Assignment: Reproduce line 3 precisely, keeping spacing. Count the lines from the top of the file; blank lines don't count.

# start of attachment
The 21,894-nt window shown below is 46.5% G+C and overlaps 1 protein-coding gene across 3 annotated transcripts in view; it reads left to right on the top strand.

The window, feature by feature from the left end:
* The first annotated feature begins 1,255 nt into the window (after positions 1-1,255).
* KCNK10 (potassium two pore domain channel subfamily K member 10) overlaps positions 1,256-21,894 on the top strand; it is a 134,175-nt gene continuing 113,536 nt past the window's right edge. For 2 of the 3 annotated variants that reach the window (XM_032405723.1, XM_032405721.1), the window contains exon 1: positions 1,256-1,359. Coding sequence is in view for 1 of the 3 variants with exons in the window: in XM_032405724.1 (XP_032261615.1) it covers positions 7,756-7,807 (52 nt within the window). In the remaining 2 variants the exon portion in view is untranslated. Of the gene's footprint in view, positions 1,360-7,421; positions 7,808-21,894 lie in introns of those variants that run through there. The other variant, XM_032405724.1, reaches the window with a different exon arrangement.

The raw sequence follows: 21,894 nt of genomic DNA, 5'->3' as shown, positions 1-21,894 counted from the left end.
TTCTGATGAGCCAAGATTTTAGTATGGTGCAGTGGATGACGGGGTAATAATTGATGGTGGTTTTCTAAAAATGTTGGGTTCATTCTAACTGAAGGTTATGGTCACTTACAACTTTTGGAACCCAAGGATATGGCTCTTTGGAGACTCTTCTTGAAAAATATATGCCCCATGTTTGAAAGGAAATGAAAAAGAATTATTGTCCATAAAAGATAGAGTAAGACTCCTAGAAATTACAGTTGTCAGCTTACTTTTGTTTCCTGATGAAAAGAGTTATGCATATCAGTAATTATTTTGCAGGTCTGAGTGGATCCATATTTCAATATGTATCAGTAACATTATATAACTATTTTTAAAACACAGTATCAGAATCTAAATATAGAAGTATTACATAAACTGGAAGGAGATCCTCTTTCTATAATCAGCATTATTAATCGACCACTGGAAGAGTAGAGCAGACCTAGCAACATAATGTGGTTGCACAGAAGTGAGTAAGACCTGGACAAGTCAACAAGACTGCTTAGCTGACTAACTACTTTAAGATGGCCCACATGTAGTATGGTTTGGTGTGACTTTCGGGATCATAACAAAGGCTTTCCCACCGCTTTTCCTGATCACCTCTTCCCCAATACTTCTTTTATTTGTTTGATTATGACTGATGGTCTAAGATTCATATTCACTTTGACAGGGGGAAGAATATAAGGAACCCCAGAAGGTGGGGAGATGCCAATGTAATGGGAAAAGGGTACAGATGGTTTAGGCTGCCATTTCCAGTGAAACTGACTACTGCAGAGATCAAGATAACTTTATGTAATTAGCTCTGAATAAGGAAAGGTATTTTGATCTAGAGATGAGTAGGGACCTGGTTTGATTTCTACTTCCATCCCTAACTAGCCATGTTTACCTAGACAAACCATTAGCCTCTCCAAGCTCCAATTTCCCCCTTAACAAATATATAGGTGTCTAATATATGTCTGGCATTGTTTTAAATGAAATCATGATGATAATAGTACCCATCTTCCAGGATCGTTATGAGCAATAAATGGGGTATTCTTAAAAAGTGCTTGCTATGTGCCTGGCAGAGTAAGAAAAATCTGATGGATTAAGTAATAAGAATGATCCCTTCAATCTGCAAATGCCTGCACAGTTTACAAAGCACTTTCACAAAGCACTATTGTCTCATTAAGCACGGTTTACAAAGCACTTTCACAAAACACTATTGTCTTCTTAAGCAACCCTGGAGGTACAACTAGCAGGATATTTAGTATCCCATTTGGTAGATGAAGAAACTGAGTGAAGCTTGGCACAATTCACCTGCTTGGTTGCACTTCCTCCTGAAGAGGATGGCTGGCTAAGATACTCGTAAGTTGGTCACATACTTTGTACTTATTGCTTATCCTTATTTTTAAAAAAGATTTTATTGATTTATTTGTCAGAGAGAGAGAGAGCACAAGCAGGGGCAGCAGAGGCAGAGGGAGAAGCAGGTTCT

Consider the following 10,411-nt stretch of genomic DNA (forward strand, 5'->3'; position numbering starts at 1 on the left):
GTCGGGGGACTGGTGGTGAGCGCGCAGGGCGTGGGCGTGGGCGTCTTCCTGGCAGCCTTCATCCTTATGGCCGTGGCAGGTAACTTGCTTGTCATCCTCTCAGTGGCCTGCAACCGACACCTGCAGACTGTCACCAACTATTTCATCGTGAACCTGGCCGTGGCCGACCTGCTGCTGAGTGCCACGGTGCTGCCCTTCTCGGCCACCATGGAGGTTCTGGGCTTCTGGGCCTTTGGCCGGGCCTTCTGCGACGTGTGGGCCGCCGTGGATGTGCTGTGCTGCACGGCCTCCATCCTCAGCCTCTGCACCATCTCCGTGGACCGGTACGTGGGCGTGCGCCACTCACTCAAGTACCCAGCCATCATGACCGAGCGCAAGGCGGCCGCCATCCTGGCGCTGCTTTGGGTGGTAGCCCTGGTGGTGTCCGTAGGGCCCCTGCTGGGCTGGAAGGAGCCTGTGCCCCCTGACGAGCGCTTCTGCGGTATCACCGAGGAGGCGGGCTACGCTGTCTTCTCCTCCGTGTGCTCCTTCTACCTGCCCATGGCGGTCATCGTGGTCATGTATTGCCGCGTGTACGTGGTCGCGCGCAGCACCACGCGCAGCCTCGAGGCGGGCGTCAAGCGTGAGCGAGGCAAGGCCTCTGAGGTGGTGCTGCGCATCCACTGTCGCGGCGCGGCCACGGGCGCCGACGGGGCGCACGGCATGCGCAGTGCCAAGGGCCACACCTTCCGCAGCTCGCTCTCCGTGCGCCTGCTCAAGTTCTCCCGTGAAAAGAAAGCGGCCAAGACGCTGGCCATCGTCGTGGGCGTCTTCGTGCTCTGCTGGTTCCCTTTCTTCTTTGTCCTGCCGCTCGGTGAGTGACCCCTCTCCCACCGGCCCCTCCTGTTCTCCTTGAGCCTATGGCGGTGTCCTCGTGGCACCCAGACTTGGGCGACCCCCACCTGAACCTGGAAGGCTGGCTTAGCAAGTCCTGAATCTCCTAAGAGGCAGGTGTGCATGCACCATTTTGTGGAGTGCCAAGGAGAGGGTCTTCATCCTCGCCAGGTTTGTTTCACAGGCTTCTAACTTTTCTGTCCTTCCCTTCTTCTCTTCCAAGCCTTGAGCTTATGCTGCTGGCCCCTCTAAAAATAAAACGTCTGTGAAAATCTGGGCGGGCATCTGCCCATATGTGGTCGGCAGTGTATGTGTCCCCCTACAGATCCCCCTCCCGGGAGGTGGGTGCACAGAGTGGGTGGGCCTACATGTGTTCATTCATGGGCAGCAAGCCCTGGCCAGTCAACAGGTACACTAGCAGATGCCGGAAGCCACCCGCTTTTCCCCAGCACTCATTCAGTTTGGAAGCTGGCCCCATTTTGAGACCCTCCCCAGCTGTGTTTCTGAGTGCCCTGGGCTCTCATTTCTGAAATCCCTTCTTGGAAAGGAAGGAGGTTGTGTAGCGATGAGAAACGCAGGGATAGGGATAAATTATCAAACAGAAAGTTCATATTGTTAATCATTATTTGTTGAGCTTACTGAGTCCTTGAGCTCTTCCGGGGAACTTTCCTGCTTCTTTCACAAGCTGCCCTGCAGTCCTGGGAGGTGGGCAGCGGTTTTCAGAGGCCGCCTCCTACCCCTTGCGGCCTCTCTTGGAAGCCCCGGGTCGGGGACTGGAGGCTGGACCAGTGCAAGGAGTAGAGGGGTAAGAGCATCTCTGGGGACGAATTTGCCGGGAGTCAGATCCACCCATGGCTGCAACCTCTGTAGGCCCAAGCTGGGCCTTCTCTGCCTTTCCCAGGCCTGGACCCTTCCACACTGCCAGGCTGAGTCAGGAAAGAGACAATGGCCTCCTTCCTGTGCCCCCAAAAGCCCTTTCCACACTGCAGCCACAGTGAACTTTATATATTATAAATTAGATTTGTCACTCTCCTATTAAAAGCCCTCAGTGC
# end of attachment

* The first annotated feature begins 1,255 nt into the window (after positions 1-1,255).